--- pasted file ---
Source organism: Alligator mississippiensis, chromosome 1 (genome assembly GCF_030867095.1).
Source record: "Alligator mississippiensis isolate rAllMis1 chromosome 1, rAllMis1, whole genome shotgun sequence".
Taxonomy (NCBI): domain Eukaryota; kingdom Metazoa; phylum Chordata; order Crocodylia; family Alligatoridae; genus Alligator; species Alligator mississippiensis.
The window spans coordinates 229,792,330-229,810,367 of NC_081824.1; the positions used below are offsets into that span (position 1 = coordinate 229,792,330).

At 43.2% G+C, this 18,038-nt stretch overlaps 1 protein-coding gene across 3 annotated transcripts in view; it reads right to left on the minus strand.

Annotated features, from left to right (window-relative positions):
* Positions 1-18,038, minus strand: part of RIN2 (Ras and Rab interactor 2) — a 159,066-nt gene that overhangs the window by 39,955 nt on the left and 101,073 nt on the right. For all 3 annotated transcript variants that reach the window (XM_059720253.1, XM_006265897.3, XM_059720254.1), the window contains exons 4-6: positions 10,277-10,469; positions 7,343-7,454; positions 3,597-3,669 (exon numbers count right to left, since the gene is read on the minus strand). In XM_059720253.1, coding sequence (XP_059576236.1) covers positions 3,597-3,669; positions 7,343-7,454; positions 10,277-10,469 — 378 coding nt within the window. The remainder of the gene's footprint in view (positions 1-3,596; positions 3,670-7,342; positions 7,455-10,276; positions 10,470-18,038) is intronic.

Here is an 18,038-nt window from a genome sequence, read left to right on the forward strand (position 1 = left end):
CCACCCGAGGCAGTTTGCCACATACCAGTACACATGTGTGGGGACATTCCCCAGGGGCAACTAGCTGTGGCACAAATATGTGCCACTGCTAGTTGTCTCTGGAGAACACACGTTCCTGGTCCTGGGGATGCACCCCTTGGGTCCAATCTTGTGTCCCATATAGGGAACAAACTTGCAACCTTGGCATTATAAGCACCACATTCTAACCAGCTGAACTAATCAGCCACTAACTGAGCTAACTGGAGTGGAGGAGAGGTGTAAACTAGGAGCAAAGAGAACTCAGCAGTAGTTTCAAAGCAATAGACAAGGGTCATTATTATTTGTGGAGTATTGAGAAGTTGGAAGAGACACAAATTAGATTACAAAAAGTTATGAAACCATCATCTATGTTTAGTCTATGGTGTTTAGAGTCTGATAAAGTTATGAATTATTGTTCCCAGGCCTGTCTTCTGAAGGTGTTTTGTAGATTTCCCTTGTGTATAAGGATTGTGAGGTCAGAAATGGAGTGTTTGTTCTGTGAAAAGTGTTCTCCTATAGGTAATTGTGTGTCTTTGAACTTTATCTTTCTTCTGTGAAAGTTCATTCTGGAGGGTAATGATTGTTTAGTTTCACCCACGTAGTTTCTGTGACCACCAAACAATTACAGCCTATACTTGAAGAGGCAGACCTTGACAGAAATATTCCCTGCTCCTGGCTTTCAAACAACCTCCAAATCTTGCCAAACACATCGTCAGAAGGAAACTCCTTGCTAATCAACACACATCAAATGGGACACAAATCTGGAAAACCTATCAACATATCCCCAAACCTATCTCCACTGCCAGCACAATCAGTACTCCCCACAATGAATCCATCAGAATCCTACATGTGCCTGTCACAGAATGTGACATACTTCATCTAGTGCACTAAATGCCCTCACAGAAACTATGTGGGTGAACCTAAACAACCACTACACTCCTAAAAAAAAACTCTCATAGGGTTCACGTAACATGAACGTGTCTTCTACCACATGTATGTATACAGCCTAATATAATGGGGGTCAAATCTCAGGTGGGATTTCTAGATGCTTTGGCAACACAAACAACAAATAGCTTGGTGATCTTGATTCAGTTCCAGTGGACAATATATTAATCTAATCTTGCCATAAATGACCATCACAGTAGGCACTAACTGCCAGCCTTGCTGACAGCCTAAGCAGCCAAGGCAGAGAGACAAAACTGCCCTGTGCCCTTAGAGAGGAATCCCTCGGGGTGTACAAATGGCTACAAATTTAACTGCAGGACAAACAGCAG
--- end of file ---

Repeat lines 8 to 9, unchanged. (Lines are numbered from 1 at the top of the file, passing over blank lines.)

Here is an 18,038-nt window from a genome sequence, read left to right on the forward strand (position 1 = left end):
CCACCCGAGGCAGTTTGCCACATACCAGTACACATGTGTGGGGACATTCCCCAGGGGCAACTAGCTGTGGCACAAATATGTGCCACTGCTAGTTGTCTCTGGAGAACACACGTTCCTGGTCCTGGGGATGCACCCCTTGGGTCCAATCTTGTGTCCCATATAGGGAACAAACTTGCAACCTTGGCATTATAAGCACCACATTCTAACCAGCTGAACTAATCAGCCACTAACTGAGCTAACTGGAGTGGAGGAGAGGTGTAAACTAGGAGCAAAGAGAACTCAGCAGTAGTTTCAAAGCAATAGACAAGGGTCATTATTATTTGTGGAGTATTGAGAAGTTGGAAGAGACACAAATTAGATTACAAAAAGTTATGAAACCATCATCTATGTTTAGTCTATGGTGTTTAGAGTCTGATAAAGTTATGAATTATTGTTCCCAGGCCTGTCTTCTGAAGGTGTTTTGTAGATTTCCCTTGTGTATAAGGATTGTGAGGTCAGAAATGGAGTGTTTGTTCTGTGAAAAGTGTTCTCCTATAGGTAATTGTGTGTCTTTGAACTTTATCTTTCTTCTGTGAAAGTTCATTCTGGAGGGTAATGATTGTTTAGTTTCACCCACGTAGTTTCTGTGACCACCAAACAATTACAGCCTATACTTGAAGAGGCAGACCTTGACAGAAATATTCCCTGCTCCTGGCTTTCAAACAACCTCCAAATCTTGCCAAACACATCGTCAGAAGGAAACTCCTTGCTAATCAACACACATCAAATGGGACACAAATCTGGAAAACCTATCAACATATCCCCAAACCTATCTCCACTGCCAGCACAATCAGTACTCCCCACAATGAATCCATCAGAATCCTACATGTGCCTGTCACAGAATGTGACATACTTCATCTAGTGCACTAAATGCCCTCACAGAAACTATGTGGGTGAACCTAAACAACCACTACACTCCTAAAAAAAAACTCTCATAGGGTTCACGTAACATGAACGTGTCTTCTACCACATGTATGTATACAGCCTAATATAATGGGGGTCAAATCTCAGGTGGGATTTCTAGATGCTTTGGCAACACAAACAACAAATAGCTTGGTGATCTTGATTCAGTTCCAGTGGACAATATATTAATCTAATCTTGCCATAAATGACCATCACAGTAGGCACTAACTGCCAGCCTTGCTGACAGCCTAAGCAGCCAAGGCAGAGAGACAAAACTGCCCTGTGCCCTTAGAGAGGAATCCCTCGGGGTGTACAAATGGCTACAAATTTAACTGCAGGACAAACAGCAG